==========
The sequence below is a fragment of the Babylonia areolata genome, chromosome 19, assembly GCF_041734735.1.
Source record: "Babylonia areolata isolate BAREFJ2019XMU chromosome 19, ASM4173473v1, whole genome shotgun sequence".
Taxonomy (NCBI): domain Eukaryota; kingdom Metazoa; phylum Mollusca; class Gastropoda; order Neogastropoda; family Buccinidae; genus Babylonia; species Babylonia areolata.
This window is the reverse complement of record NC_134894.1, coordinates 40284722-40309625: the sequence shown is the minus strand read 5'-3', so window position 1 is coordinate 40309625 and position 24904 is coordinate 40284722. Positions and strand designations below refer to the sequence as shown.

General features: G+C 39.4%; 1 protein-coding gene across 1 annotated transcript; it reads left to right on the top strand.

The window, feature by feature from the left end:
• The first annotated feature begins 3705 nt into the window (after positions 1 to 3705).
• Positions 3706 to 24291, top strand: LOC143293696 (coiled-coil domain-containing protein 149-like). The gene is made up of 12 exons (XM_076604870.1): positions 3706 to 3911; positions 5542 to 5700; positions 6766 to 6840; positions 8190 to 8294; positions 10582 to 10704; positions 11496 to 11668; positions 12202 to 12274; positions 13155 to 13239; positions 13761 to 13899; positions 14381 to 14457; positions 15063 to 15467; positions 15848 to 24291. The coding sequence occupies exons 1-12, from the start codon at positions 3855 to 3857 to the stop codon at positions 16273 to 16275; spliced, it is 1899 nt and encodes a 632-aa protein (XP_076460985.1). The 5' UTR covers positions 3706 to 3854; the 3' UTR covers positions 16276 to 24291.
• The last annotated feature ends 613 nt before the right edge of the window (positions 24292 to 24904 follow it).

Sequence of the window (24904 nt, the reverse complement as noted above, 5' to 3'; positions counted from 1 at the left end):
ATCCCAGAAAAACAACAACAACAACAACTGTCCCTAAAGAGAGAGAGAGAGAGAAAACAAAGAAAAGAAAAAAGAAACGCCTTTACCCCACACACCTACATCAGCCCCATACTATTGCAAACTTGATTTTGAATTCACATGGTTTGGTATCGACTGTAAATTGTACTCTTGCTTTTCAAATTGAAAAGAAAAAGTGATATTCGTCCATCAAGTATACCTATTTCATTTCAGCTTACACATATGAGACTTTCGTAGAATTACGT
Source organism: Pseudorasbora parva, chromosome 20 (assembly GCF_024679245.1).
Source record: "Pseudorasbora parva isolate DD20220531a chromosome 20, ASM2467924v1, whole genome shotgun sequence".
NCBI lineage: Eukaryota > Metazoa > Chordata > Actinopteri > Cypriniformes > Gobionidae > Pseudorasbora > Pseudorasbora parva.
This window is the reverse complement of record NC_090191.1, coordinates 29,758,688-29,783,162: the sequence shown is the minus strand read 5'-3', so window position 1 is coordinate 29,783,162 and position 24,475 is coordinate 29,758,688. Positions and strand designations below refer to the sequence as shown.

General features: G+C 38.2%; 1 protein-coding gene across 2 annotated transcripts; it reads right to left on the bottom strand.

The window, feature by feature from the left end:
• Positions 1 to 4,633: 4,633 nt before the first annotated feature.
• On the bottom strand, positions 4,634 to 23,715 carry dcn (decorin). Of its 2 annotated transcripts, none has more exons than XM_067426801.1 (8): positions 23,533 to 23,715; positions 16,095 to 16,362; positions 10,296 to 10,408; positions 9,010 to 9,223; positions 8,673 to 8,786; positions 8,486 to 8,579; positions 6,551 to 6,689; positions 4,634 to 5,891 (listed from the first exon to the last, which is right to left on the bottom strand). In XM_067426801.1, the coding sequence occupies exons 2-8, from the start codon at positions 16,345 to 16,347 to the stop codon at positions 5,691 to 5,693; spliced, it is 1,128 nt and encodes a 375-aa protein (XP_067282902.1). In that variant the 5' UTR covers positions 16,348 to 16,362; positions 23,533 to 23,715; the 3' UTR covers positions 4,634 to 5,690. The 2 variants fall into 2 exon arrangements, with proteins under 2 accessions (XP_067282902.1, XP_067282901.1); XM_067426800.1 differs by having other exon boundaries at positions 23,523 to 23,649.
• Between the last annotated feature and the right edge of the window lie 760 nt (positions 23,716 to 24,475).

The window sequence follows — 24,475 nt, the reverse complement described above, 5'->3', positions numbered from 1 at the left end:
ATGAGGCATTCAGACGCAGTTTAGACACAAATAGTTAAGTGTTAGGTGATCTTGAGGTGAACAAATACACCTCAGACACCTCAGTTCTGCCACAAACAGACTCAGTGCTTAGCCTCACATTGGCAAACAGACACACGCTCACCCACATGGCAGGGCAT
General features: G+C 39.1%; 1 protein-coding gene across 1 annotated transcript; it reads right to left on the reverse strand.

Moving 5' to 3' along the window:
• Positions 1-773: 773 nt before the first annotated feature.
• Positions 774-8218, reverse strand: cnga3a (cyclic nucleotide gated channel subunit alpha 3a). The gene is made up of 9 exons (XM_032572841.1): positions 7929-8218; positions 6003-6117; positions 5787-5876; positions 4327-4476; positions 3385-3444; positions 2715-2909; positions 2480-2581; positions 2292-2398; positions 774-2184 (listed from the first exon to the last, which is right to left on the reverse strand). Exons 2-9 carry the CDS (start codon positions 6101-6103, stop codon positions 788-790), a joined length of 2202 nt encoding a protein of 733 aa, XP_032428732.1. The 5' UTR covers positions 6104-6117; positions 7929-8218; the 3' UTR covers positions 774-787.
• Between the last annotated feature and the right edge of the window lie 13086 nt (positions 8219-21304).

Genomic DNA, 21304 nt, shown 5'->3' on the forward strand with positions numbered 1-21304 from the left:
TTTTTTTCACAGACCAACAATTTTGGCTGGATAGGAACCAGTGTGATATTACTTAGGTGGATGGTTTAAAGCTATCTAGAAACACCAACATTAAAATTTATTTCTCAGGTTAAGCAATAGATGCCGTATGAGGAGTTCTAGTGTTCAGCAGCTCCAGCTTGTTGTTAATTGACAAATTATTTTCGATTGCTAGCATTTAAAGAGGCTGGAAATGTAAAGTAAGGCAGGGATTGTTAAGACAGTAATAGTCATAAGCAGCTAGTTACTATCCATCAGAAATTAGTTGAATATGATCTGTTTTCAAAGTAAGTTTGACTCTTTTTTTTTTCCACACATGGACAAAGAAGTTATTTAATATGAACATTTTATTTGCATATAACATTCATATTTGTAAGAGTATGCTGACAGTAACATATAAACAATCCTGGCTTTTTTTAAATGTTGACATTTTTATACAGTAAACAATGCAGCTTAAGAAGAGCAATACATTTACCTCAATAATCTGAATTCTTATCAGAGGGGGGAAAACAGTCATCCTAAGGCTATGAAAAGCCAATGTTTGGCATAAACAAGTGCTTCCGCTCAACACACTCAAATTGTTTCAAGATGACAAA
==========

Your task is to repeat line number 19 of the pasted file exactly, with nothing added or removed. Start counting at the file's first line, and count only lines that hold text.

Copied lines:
• On the bottom strand, positions 4,634 to 23,715 carry dcn (decorin). Of its 2 annotated transcripts, none has more exons than XM_067426801.1 (8): positions 23,533 to 23,715; positions 16,095 to 16,362; positions 10,296 to 10,408; positions 9,010 to 9,223; positions 8,673 to 8,786; positions 8,486 to 8,579; positions 6,551 to 6,689; positions 4,634 to 5,891 (listed from the first exon to the last, which is right to left on the bottom strand). In XM_067426801.1, the coding sequence occupies exons 2-8, from the start codon at positions 16,345 to 16,347 to the stop codon at positions 5,691 to 5,693; spliced, it is 1,128 nt and encodes a 375-aa protein (XP_067282902.1). In that variant the 5' UTR covers positions 16,348 to 16,362; positions 23,533 to 23,715; the 3' UTR covers positions 4,634 to 5,690. The 2 variants fall into 2 exon arrangements, with proteins under 2 accessions (XP_067282902.1, XP_067282901.1); XM_067426800.1 differs by having other exon boundaries at positions 23,523 to 23,649.